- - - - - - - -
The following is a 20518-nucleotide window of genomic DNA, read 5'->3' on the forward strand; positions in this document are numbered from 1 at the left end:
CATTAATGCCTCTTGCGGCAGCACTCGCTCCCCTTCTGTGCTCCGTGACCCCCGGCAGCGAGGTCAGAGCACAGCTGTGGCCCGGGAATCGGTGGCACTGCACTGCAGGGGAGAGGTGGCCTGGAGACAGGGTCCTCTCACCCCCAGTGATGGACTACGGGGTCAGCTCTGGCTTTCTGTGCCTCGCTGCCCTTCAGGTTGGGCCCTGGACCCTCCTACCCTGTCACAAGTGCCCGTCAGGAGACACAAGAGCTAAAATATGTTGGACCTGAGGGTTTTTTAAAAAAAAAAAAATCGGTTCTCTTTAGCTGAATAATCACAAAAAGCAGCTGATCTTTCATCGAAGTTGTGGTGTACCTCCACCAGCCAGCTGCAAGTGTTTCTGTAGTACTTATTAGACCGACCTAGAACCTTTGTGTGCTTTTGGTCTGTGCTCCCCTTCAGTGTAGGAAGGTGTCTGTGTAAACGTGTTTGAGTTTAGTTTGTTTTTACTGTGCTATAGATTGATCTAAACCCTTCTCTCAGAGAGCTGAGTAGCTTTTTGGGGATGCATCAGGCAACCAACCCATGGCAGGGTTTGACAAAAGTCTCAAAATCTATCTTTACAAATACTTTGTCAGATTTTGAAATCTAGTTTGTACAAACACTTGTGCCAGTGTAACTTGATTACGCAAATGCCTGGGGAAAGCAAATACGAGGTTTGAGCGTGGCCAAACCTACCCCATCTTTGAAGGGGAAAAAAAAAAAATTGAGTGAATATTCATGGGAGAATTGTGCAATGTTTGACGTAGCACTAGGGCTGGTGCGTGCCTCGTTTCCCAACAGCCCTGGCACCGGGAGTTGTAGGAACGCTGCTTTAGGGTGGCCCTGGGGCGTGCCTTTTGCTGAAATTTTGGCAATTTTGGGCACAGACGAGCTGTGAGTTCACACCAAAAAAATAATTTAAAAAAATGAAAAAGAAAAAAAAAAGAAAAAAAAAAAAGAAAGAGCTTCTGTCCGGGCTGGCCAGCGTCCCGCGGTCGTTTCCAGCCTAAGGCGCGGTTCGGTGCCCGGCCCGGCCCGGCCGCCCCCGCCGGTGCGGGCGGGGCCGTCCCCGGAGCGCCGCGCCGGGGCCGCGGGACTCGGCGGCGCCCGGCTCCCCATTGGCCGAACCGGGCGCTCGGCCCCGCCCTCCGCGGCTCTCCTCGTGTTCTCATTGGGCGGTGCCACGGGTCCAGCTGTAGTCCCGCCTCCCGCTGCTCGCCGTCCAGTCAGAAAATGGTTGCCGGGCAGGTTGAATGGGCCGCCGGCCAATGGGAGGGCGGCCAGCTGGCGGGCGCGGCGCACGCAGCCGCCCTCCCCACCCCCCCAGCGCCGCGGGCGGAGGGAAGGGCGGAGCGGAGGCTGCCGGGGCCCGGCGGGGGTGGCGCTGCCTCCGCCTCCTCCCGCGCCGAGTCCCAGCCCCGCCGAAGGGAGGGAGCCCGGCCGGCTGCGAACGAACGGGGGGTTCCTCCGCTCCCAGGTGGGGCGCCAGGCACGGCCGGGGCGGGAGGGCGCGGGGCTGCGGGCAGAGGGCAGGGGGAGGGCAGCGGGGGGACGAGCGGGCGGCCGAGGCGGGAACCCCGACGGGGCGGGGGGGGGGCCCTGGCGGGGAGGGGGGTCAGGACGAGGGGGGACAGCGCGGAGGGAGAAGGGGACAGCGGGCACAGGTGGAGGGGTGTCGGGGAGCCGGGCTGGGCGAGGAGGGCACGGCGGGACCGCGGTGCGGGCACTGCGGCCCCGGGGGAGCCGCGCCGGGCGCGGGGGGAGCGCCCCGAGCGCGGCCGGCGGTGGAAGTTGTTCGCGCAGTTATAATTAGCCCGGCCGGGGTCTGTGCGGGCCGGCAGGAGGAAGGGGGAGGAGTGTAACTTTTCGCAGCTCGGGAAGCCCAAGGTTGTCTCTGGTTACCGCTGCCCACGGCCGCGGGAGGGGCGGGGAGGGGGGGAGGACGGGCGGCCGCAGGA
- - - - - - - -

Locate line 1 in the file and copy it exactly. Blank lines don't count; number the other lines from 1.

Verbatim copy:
The following is a 20518-nucleotide window of genomic DNA, read 5'->3' on the forward strand; positions in this document are numbered from 1 at the left end: